Despite the fact that physiological responses did not reflect any improvements in performance, the participants were able to sustain the same level of performance with less physiological strain. Heart rate, peak heart rate, Tc and Tsk obtained during the post training time trial were lower, whilst blood lactate and RPE at the end of S5 reached values indicating exercise was performed at a high intensity during both pre- and post-training trials. This suggests positive health outcomes for previously sedentary individuals whose exercise goals are not necessarily to improve performance but to maximise physiological function and improve their health status.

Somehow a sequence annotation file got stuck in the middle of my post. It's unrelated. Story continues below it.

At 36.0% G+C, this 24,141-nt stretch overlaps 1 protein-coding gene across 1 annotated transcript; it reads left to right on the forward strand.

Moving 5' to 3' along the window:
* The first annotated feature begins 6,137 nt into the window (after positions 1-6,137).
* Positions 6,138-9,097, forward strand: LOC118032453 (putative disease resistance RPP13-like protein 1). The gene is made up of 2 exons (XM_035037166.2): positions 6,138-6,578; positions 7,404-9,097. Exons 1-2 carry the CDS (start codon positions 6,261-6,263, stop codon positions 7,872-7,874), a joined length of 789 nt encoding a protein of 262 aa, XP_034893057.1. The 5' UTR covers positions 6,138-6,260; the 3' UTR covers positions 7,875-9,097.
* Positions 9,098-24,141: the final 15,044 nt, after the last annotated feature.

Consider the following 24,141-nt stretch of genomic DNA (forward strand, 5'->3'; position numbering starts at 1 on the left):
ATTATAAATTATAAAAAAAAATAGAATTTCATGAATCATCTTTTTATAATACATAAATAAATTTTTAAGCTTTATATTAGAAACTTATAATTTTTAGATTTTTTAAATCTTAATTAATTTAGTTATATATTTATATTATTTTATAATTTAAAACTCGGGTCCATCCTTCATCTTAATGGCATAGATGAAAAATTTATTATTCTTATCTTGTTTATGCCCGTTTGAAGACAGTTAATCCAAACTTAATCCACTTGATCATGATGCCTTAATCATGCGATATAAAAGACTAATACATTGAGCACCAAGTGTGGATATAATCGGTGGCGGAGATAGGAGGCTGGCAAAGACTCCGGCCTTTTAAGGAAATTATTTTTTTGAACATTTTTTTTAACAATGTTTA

Based on our findings, we reject our original hypothesis that chronic exercise training would result in increases in BDNF values leading to improved pacing during self-regulated cycling. However, it is pertinent to note that in the present study, 12 weeks of mixed aerobic and resistance exercise training was sufficient to elicit a decrease in serum BDNF, the opposite of our original hypothesis. Studies report equivocal effects of exercise on BDNF levels. Seifert et al. [37] reported increased concentrations of resting jugular venous BDNF in younger men after 3 months of aerobic exercise training, indicating improved brain health with enhanced release of BDNF from the brain with exercise training. In contrast, lower basal serum BDNF concentrations have been observed in highly trained compared to less trained healthy men [38, 39]. In active versus sedentary females, serum BDNF values immediately post maximal exercise increased, but within 30 min, this value had decreased below baseline and continued to decrease at 60 min post exercise to be ~20% below baseline [40]. Similarly, others have reported that following 2 and 6 months of training (either endurance or high intensity), BDNF levels significantly decreased at 10 and 60 min post exercise in trained cyclists [41]. More recently, in a study of marathon runners (23% female, mean age 43 years) over a period of 6 months, measures of serum BDNF after the marathon race at 24 to 72 h and at 3 months follow-ups, values were significantly lower at 72 h compared to baseline which was more pronounced in the males [42]. The reasons for the reported decrease in BDNF values post exercise have been largely attributed to the possible role of BDNF utilization is the repair of exercise-induced muscle damage, although these findings are based mainly on rodent studies [43]. These studies extrapolated the potential function of BDNF following its administration which suppressed the release of creatine kinase and prostaglandin E2, both of which are indicators of muscle cell damage and that delayed regeneration of muscle fibres following injury was observed in muscle-specific BDNF knockout mice.